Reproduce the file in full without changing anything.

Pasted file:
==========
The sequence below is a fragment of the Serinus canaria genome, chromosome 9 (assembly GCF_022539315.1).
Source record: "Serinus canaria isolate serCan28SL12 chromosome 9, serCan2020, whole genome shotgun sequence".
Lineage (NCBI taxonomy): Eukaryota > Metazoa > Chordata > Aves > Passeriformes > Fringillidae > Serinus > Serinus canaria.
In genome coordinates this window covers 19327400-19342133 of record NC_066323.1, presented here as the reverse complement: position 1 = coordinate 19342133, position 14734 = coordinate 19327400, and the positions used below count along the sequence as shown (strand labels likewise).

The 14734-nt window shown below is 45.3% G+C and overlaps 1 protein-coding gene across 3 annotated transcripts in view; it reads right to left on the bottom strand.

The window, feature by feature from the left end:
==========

The sequence below is a fragment of the Serinus canaria genome, chromosome 9 (assembly GCF_022539315.1).
Source record: "Serinus canaria isolate serCan28SL12 chromosome 9, serCan2020, whole genome shotgun sequence".
Lineage (NCBI taxonomy): Eukaryota > Metazoa > Chordata > Aves > Passeriformes > Fringillidae > Serinus > Serinus canaria.
In genome coordinates this window covers 19327400-19342133 of record NC_066323.1, presented here as the reverse complement: position 1 = coordinate 19342133, position 14734 = coordinate 19327400, and the positions used below count along the sequence as shown (strand labels likewise).

The 14734-nt window shown below is 45.3% G+C and overlaps 1 protein-coding gene across 3 annotated transcripts in view; it reads right to left on the bottom strand.

The window, feature by feature from the left end: